Modeling climate effects on Tennessee sinkholes with logistic regression and MaxEnt species distribution modeling

Authors: Kimberly Blazzard*, East Tennessee State University, Ingrid Luffman, East Tennessee State University, T. Andrew Joyner, East Tennessee State University
Topics: Hazards, Risks, and Disasters, Geographic Information Science and Systems, Geomorphology
Keywords: Climate, sinkholes, GIS, R, spatial statistics, regression, MaxEnt
Session Type: Poster
Day: 4/12/2018
Start / End Time: 1:20 PM / 3:00 PM
Room: Napoleon Foyer/Common St. Corridor, Sheraton, 3rd Floor
Presentation File: No File Uploaded

Sinkholes often develop shortly after periods of heavy rain and may be connected to larger, macro-climatic patterns. For example, recent research indicated that a 200-m-long collapse zone, in Guanxi, China, was preceded by a year-long drought followed by a heavy, single day rain event (469.8 mm total). This study compared two techniques to examine possible relationships between Tennessee sinkholes and climatological patterns: a logistic regression created with ESRI ArcMap and R, and a Maxent “species distribution” model. Climate normals averaged over the period 1960-2000, available from WorldClim, were used for analysis and included annual minimum temperature, annual maximum temperature, annual average temperature, average temperature range, average wind speed, average solar radiation, average water vapor pressure, and annual precipitation. Tennessee sinkhole records, available through the University of Tennessee, were recorded from Tennessee topographic quadrangles. Results showed highly significant (p < 0.001) correlations between sinkhole events and precipitation, maximum temperature, wind speed, and solar radiation. Regression results indicate that some sinkhole formation variability could be explained by these climatological patterns combined with other long-term variables. The variable with the strongest correlation with sinkhole formation was wind speed (-.217 correlation coefficient); wind speed was determined to be a good surrogate variable for topography. The logistic regression produced an overall better estimate of sinkhole risk locations than the MaxEnt model, although both models produced similar output. The models correctly assigned 96.2% (logistic regression model) and 98.4% (MaxEnt model) of sinkholes in the testing dataset to medium, high, or very high risk zones.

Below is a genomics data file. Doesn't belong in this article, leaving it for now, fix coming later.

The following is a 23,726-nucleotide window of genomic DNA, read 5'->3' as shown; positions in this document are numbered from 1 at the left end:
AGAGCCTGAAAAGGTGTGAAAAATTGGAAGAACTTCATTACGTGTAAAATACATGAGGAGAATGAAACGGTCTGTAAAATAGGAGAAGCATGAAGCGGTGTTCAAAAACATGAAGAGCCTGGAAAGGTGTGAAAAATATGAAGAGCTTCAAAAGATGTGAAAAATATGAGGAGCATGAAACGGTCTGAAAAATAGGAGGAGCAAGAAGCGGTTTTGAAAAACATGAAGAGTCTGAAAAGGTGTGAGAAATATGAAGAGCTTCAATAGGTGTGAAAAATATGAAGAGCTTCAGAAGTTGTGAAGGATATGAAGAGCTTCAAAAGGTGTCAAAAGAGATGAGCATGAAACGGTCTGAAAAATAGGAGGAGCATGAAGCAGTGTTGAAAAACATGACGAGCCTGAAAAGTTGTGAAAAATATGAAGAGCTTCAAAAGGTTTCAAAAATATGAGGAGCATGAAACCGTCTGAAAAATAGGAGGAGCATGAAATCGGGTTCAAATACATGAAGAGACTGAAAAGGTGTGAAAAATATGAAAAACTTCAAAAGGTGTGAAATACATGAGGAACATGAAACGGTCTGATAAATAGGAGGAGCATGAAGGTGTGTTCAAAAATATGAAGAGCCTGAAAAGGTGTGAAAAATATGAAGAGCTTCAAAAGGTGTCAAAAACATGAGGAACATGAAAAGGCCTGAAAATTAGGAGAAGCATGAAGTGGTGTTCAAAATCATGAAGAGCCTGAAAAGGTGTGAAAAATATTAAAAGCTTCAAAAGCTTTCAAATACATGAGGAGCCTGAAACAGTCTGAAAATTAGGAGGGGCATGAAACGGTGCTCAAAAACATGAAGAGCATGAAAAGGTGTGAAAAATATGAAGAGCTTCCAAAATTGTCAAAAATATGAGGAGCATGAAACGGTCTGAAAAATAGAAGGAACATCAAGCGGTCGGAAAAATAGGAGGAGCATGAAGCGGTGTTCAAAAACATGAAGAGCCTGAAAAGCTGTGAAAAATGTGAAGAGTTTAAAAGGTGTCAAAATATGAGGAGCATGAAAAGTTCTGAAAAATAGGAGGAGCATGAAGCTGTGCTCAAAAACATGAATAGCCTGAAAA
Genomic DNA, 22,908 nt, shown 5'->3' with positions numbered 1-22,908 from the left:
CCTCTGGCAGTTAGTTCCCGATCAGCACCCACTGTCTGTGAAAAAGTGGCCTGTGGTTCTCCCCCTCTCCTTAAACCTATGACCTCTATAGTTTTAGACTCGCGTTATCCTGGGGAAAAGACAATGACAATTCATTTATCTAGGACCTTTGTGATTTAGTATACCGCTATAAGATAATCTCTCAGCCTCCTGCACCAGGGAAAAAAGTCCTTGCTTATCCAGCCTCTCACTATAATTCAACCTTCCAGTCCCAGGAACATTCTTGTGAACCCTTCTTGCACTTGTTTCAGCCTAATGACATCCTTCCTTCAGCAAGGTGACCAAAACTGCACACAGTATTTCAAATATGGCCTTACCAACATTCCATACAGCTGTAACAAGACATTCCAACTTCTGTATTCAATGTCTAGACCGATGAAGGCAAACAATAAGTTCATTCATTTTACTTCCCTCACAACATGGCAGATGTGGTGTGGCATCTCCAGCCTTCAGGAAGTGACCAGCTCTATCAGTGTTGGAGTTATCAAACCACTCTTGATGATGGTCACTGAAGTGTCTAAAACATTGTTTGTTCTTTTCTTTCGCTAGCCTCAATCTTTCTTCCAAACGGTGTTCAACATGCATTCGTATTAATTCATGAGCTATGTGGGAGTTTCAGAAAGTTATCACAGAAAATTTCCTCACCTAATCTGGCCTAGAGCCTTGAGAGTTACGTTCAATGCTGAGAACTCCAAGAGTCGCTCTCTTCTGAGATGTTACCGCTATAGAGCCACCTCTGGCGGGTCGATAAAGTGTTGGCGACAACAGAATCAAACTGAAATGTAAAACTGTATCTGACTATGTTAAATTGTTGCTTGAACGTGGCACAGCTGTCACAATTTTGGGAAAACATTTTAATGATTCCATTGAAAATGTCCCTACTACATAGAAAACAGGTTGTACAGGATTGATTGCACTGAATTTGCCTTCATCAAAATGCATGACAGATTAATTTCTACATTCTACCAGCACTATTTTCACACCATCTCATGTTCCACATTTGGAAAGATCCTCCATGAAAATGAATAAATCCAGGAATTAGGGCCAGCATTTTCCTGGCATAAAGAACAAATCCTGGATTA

Abstract Information

This abstract is already part of a session. View the session here.

To access contact information login